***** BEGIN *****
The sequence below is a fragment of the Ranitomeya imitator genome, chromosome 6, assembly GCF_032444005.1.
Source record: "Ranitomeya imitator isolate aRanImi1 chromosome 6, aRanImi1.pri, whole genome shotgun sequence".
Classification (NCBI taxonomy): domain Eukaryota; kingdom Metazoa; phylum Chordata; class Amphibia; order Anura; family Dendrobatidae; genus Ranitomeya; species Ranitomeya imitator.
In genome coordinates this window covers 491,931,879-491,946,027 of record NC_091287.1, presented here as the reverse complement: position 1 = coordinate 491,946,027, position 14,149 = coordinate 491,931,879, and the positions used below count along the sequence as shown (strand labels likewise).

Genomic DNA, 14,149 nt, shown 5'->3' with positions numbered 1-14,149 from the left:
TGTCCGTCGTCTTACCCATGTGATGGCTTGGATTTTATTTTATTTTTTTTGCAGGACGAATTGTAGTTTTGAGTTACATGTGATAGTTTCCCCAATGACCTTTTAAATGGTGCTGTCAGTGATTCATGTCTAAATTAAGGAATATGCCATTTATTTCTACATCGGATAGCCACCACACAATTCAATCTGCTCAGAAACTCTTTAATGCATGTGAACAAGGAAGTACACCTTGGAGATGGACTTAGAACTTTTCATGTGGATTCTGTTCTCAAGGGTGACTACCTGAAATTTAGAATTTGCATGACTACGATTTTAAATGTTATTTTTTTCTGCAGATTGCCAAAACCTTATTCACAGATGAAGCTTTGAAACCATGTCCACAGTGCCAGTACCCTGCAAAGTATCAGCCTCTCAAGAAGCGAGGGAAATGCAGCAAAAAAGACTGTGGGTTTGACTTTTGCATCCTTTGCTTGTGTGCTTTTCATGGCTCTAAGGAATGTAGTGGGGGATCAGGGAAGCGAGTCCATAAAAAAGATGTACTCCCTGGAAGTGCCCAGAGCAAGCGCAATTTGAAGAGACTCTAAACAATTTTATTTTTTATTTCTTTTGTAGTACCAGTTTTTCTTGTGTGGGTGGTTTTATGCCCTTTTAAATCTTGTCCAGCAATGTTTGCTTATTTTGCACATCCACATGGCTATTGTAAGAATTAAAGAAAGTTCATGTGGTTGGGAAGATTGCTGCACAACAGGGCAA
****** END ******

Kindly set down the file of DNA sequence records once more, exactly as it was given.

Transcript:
The sequence below is a fragment of the Ranitomeya imitator genome, chromosome 6, assembly GCF_032444005.1.
Source record: "Ranitomeya imitator isolate aRanImi1 chromosome 6, aRanImi1.pri, whole genome shotgun sequence".
Classification (NCBI taxonomy): domain Eukaryota; kingdom Metazoa; phylum Chordata; class Amphibia; order Anura; family Dendrobatidae; genus Ranitomeya; species Ranitomeya imitator.
In genome coordinates this window covers 491,931,879-491,946,027 of record NC_091287.1, presented here as the reverse complement: position 1 = coordinate 491,946,027, position 14,149 = coordinate 491,931,879, and the positions used below count along the sequence as shown (strand labels likewise).

Genomic DNA, 14,149 nt, shown 5'->3' with positions numbered 1-14,149 from the left:
TGTCCGTCGTCTTACCCATGTGATGGCTTGGATTTTATTTTATTTTTTTTGCAGGACGAATTGTAGTTTTGAGTTACATGTGATAGTTTCCCCAATGACCTTTTAAATGGTGCTGTCAGTGATTCATGTCTAAATTAAGGAATATGCCATTTATTTCTACATCGGATAGCCACCACACAATTCAATCTGCTCAGAAACTCTTTAATGCATGTGAACAAGGAAGTACACCTTGGAGATGGACTTAGAACTTTTCATGTGGATTCTGTTCTCAAGGGTGACTACCTGAAATTTAGAATTTGCATGACTACGATTTTAAATGTTATTTTTTTCTGCAGATTGCCAAAACCTTATTCACAGATGAAGCTTTGAAACCATGTCCACAGTGCCAGTACCCTGCAAAGTATCAGCCTCTCAAGAAGCGAGGGAAATGCAGCAAAAAAGACTGTGGGTTTGACTTTTGCATCCTTTGCTTGTGTGCTTTTCATGGCTCTAAGGAATGTAGTGGGGGATCAGGGAAGCGAGTCCATAAAAAAGATGTACTCCCTGGAAGTGCCCAGAGCAAGCGCAATTTGAAGAGACTCTAAACAATTTTATTTTTTATTTCTTTTGTAGTACCAGTTTTTCTTGTGTGGGTGGTTTTATGCCCTTTTAAATCTTGTCCAGCAATGTTTGCTTATTTTGCACATCCACATGGCTATTGTAAGAATTAAAGAAAGTTCATGTGGTTGGGAAGATTGCTGCACAACAGGGCAA